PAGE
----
Milne freelanced for newspapers, joined the staff of Punch magazine and wrote a book that flopped, Lovers in London. In 1913 he married Dorothy “Daphne” de Sélincourt. In 1915 he volunteered in World War I and wrote his first play while serving. His only child, Christopher, was born in 1920. In his 1974 book The Enchanted Places, Christopher wrote about being estranged from his parents and resenting what he came to see as his father’s exploitation of his childhood.

    When We Were Young was published in 1924, followed by Winnie the Pooh (1926), The House at Pooh Corner (1926) and Now We Are Six (1927). Milne subsequently wrote several plays, a detective novel and Year In, Year Out (1952). D. 1956.

    “The Old Testament is responsible for more atheism, agnosticism, disbelief — call it what you will — than any book ever written; it has emptied more churches than all the counter-attractions of cinema, motor bicycle and golf course.”

    —A.A. Milne, cited in "2000 Years of Disbelief" by James A. Haught (1996)


    On this date in 1689, political philosopher Charles-Louis de Secondat, Baron de Montesquieu, was born near Bordeaux, France. Educated at Catholic schools, Montesquieu earned his law degree at the University of Bordeaux in 1708. He inherited his father’s estates in 1713. In 1716 he became a titled baron. He married a practicing Protestant woman and had three children but immersed himself in work and scholarship.

    For about a decade he presided over the criminal division of Bordeaux’s governing council, resigning in 1725. His irreverent spoof Persian Letters, published anonymously in 1721, was banned by the Catholic Church. The novel, pessimistic but amusing, was written as a correspondence between two Persian Muslims commenting on the peculiar customs of Europe. Aware of the identity of the author, Catholic officials attempted to bar Montesquieu from the Academie Francaise but he was eventually admitted in 1728.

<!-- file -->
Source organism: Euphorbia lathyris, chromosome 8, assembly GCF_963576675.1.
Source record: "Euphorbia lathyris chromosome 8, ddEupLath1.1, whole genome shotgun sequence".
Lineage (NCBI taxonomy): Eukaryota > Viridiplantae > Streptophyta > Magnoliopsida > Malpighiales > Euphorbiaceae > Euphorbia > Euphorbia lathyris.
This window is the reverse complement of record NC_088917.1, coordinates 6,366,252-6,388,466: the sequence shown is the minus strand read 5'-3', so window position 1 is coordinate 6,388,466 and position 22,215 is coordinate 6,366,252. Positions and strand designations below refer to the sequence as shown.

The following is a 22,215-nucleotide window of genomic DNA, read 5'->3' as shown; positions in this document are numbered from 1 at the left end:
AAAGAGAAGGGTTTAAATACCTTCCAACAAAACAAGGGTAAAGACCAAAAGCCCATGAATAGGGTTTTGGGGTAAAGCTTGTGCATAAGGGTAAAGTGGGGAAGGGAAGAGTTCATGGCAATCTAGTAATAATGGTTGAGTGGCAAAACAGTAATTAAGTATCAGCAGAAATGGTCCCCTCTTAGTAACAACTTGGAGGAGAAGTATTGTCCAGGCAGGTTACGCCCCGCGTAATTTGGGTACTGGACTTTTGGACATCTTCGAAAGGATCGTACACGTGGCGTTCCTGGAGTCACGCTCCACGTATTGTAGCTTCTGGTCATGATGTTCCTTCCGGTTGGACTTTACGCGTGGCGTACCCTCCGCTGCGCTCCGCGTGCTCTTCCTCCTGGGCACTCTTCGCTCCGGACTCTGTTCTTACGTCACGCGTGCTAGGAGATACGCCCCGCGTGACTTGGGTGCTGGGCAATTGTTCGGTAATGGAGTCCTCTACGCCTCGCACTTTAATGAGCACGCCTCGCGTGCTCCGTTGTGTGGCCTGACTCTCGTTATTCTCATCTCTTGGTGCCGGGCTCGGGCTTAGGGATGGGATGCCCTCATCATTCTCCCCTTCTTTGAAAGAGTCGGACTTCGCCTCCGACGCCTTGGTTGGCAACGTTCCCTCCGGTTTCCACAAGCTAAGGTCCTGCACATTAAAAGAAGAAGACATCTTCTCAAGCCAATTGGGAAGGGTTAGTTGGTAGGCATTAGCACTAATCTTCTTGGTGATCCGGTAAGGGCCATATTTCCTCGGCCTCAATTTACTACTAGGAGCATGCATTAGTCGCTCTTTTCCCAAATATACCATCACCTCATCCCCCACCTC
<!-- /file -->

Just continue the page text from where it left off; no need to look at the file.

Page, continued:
His opus, The Spirit of Laws (1731), promoted a republican democracy and the separation of powers, specifying “three estates” (legislative, executive and judicial) and called for the abolition of slavery and of religious persecution. It was also banned by the church. It remained in print and was a major inspiration to James Madison and the American founders, who adopted a Constitution closely patterned after Montesquieu’s political philosophy.

    The most radical notion in his work was the omission of a role for clergy in government. The Spirit of Laws also found its way into the Index of Forbidden Books. A classical deist of the Enlightenment, Montesquieu believed only in a nature’s god, not a personal deity. D. 1755.

    “If triangles made a god, they would give him three sides.”

    Montesquieu, "Persian Letters," 1721

    Peter Annet (Died)

    On this date in 1769, “blasphemer” Peter Annet died. Born in 1693, he became a schoolmaster in Liverpool. In 1739 he wrote and published a pamphlet, “Judging for Ourselves, or Freethinking the Great Duty of Religion,” a strong criticism of Christianity. For writing this and similar pamphlets, he lost his position. Annet moved to London, where he became an outspoken member of the Robin Hood Society, a public debating society.

    Annet, in his Resurrection of Jesus (1744), advanced the hypothesis of the illusory death of Jesus and suggested that perhaps Paul should be regarded as the founder of Christianity. In Supernaturals Examined (1747), Annet denied the possibility of miracles.

    He was convicted of publishing “blasphemies” in The Free Inquirer periodical, which he founded in 1761. At age 68, Annet was sentenced to the pillory and a year’s hard labor. He later started a school and is known for inventing a system of shorthand.

Freedom From Religion Foundation